The Duchess of Cambridge took a hands-on approach to designing a garden she hopes will inspire families to get in touch with nature.
The Back to Nature Garden, designed by Kate and landscape architects Andree Davies and Adam White of Davies White Landscape Architects, is a woodland setting at the Chelsea Flower Show for families and communities to come together and connect with the outdoors.
Kate is a strong advocate for the benefits the outdoors has on physical and mental health, and the positive impact that nature and the environment can have on childhood development in particular.
She was involved in the project from the beginning and made numerous visits to the Chelsea Flower Show site once the building of the garden began.
The duchess even made a few trips to the suppliers, Ms Davies and Mr White said.
Asked if there was input from Kate’s three children, Ms Davies said: “We all brought our ideas to the table and shared them.”
Mr White said of Kate: “From the brief to the concept design to the sketches and model making, all the way through, to suppliers, nurseries, and all the materials in there, she’s been involved.”
Ms Davies added: “We’ve been out with her visiting places, to get ideas, we’ve been to some of the suppliers together.”
She said Kate joined them on a visit to a tree nursery to select the trees.
Moving on to when they began building the creation on site, Mr White said: “When the build starts on site, some of the designers don’t come down that often, some of them are quite sporadic.
“And when the duchess joined us, and it all started to come together, it’s quite addictive, it’s a bit of a bug, and you can’t keep away because we’ve worked so hard and put so much energy, the three of us.”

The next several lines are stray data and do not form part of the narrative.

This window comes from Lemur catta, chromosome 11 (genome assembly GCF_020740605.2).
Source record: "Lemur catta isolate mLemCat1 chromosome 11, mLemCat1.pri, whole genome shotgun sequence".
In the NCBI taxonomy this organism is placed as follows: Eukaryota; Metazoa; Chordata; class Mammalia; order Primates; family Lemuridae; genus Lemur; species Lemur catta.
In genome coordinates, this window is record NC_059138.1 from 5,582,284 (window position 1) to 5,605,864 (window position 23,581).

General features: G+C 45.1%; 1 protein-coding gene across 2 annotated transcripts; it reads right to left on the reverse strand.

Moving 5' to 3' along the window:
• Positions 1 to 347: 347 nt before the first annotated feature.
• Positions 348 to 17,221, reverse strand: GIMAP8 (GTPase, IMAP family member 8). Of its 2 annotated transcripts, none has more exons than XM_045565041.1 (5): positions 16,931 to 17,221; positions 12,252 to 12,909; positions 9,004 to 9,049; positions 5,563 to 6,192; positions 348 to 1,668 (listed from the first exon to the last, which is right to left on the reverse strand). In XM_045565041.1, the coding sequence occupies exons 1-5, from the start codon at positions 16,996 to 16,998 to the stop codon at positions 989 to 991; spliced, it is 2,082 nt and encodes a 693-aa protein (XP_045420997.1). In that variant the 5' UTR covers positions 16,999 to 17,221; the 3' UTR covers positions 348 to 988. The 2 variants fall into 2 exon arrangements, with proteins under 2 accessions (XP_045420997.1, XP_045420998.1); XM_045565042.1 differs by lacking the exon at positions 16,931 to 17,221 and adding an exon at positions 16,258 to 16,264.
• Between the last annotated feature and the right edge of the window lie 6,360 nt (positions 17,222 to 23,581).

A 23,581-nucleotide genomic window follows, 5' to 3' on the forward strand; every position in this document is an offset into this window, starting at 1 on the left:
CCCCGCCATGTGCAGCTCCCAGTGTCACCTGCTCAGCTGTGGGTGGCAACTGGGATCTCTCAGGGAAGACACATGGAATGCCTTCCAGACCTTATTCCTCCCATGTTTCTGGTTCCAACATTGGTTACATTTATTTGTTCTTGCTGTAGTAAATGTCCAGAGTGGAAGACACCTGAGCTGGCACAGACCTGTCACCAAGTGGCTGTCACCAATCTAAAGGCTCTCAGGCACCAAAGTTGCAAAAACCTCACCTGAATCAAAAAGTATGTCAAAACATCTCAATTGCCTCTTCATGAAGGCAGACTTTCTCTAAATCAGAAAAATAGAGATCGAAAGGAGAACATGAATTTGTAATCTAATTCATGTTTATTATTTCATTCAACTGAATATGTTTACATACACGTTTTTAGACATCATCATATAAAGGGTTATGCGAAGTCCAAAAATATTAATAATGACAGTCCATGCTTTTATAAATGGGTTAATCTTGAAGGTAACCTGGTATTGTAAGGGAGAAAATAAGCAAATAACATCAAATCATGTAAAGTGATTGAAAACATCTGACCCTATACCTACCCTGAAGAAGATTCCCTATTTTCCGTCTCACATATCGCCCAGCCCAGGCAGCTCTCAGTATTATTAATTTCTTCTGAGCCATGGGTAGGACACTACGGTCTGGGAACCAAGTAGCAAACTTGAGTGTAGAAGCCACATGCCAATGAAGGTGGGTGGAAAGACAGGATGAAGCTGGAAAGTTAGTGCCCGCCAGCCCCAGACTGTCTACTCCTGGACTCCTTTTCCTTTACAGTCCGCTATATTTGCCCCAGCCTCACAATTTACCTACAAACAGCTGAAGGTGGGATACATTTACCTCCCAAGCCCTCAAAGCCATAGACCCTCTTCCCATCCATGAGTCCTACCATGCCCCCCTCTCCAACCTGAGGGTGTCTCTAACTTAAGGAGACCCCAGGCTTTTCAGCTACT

He added that while some of Kate’s visits were organised, she also phoned them and told them she was coming back again, saying: “I’ll be down later if it’s OK.”
The garden’s centrepiece is a high-platform tree house atop a chestnut trunk, clad in stag horn oak, hazel and larch cladding that draws inspiration from a bird or animal nest.
Mr White said the tree house weighs nine tonnes and was brought to London from Bristol, accompanied by a police escort.
A swing seat, which Kate, Princess Charlotte and Prince Louis were photographed having a go on, hangs below the tree house.
Interaction with the natural environment will be encouraged through the garden’s “multi-sensory” green and blue plant scheme.
Kate remembered the late Diana, Princess of Wales by including forget-me-nots, her favourite flowers.
Among the blooms and foliage are blue periwinkle flowers, geraniums, astrantias, wild strawberry plants, ferns and rhubarb.
Trees planted in the garden include a weeping beech tree, which is an ideal base for building a den under branches.
Decking in the garden was created using reclaimed timber from Southend Pier.
“So much of the garden is having its second or third life,” Mr White said.
Kate’s involvement with the 2019 RHS garden at the Chelsea Flower Show was first revealed earlier in the year.